When a baby is on the way, parents often spend months preparing for the day they will welcome their little one home from the hospital: gifts are received, nurseries are decorated, clothes and blankets are washed and folded.
Few families plan to spend time in a hospital’s neonatal intensive care unit. But on the third floor of University of Cincinnati Medical Center, this highly specialized care is there for those who find themselves in need of it.
The hospital’s Level III NICU provides the highest level of neonatal care available in Cincinnati, aside from surgical procedures. The physicians and residents are employed by neighboring Cincinnati Children’s Hospital Medical Center and on faculty at the UC College of Medicine, and unit’s highly trained nurses, respiratory therapists and others provide advanced care around the clock to UC Health’s tiniest patients.
On this Friday night, the NICU is surprisingly quiet. That is intentional: a womb-like environment aids in the recovery of babies who are born early or with special medical needs that require extra care.
The medical monitors that track the babies’ every breath, burp and movement hum and beep. Insulated blankets cover many of the incubators, providing both warmth and comfort. Others are outfitted with cameras so that parents and families can feel close to their babies even when they can’t be present. Caregivers speak softly with each other and with the families, careful not to disturb their tiny patients.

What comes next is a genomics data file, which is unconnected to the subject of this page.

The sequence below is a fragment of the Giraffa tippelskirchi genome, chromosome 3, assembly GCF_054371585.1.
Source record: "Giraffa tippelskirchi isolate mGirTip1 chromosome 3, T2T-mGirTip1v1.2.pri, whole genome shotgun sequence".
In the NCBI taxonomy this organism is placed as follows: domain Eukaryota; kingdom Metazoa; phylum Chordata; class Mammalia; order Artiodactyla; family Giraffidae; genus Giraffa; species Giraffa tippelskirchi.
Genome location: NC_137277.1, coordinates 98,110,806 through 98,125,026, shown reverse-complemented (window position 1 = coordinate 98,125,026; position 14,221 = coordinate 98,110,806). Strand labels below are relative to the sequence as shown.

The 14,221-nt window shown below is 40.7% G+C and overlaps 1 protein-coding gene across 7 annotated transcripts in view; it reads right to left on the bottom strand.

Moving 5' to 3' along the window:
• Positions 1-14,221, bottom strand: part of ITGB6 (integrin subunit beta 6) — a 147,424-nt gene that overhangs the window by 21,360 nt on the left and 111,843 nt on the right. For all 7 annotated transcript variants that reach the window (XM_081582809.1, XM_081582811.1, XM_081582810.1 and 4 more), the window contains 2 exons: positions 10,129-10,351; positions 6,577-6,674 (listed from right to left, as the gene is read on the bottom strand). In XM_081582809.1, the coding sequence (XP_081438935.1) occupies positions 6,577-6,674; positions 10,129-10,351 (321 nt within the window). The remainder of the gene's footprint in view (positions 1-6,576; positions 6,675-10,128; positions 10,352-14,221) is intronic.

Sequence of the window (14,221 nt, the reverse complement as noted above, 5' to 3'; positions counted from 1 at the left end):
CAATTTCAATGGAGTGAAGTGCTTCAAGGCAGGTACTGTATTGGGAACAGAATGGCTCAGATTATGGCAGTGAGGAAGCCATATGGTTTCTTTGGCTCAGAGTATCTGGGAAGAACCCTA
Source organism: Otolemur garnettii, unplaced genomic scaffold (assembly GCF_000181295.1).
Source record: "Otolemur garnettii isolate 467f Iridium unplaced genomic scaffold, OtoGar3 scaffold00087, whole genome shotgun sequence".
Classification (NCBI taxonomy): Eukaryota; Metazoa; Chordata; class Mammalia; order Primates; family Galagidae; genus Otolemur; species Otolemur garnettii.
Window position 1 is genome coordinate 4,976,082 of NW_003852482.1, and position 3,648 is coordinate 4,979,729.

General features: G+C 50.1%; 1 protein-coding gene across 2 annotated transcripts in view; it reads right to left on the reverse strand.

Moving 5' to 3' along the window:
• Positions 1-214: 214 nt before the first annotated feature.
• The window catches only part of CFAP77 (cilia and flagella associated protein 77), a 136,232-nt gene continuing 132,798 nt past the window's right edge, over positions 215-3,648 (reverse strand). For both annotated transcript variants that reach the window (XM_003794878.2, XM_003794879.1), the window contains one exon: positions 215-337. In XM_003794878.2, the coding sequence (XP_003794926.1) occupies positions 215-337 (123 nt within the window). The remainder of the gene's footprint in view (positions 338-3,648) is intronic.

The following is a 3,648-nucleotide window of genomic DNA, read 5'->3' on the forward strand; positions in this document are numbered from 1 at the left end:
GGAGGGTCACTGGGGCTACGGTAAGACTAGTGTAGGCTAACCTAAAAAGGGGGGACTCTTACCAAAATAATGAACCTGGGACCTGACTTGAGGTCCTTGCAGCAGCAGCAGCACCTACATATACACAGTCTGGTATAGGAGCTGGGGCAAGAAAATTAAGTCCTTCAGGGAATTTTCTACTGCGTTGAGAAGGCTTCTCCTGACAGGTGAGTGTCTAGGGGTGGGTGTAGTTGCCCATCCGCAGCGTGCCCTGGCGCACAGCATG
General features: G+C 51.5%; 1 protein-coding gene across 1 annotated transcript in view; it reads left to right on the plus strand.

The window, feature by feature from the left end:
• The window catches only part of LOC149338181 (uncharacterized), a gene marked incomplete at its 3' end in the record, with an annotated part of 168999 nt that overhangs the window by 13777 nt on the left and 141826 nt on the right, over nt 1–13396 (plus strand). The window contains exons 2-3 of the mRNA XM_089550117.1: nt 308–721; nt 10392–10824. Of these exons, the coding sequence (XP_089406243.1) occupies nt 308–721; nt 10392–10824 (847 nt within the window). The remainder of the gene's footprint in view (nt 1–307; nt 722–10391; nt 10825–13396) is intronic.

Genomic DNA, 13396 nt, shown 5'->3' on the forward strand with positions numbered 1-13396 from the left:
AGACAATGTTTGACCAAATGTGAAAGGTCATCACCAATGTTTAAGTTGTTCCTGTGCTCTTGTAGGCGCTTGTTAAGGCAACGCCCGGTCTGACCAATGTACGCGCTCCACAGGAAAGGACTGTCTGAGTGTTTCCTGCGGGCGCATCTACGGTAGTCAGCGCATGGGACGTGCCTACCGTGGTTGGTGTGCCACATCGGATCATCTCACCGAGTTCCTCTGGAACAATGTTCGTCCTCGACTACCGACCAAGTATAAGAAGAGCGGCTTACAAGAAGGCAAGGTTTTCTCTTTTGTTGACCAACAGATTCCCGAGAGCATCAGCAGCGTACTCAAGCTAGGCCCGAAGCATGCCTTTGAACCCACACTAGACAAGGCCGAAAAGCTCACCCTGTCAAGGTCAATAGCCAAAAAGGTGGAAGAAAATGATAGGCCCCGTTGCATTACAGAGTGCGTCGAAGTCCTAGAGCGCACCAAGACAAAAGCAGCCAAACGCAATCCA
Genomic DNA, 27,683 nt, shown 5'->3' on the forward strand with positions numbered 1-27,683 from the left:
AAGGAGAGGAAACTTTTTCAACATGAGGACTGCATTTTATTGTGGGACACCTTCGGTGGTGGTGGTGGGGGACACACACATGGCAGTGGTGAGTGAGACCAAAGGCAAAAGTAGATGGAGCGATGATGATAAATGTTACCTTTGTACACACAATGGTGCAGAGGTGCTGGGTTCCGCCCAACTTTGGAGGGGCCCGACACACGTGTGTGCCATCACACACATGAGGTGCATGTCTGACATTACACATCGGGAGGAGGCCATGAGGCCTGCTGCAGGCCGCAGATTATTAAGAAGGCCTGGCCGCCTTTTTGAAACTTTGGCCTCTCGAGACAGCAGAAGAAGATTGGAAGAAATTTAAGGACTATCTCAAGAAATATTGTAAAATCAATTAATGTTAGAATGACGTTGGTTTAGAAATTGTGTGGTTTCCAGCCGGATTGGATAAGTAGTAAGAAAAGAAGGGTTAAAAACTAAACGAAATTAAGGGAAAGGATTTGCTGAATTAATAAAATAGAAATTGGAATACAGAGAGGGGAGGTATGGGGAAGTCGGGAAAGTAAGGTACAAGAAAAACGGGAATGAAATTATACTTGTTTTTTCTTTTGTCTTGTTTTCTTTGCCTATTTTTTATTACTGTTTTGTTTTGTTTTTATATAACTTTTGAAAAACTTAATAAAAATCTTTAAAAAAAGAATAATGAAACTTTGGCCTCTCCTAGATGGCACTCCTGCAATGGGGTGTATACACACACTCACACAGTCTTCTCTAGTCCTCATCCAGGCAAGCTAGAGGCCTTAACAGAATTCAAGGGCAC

The serenity is interrupted every now and then by the wails of an infant. The sound of crying may signify grief elsewhere in the hospital, but in the NICU, it signifies life.
On this night, veteran NICU nurse Deanna Riddle begins her shift around 7 p.m. with a handoff report from Ann, the colleague who has been caring for her two patients all day.
Deanna studies the oxygen levels of Ava, who weighed just 550 grams when she was born at 27 weeks and two days. This day, Ava weighs about 1,500 grams, but her developing lungs require constant aid from a ventilator to breathe.
Deanna also checks in on Giovanni—who goes by a nickname, Henley. Born at 30 weeks and two days, Henley flutters his delicate eyelids and wriggles a bit, since it’s almost feeding time. Soon, his mother will arrive to nurse him.
UC Health uses a primary nursing model in the NICU, which means that nurses provide care to the same patients, day in and day out. Deanna knows what every fluctuation in her patients’ readings means, and what every movement of the head or the eyes might signify.
Tiny Ava is serene as Deanna carefully changes her diaper, the nurse’s expert hands moving steadily but quickly so as not to disturb her intubation. Deanna carefully clears Ava’s mouth and throat of saliva to help ease her breathing. She gently turns Ava to check on the development of her stomach, and then returns her to a position that will best allow her lungs to relax and breathe.
“You wait, and you feed them, and you do all that you can to help them grow,” she said. “And you create this little world for them, and you hope that it’s enough.”
Deanna knows because she’s been there.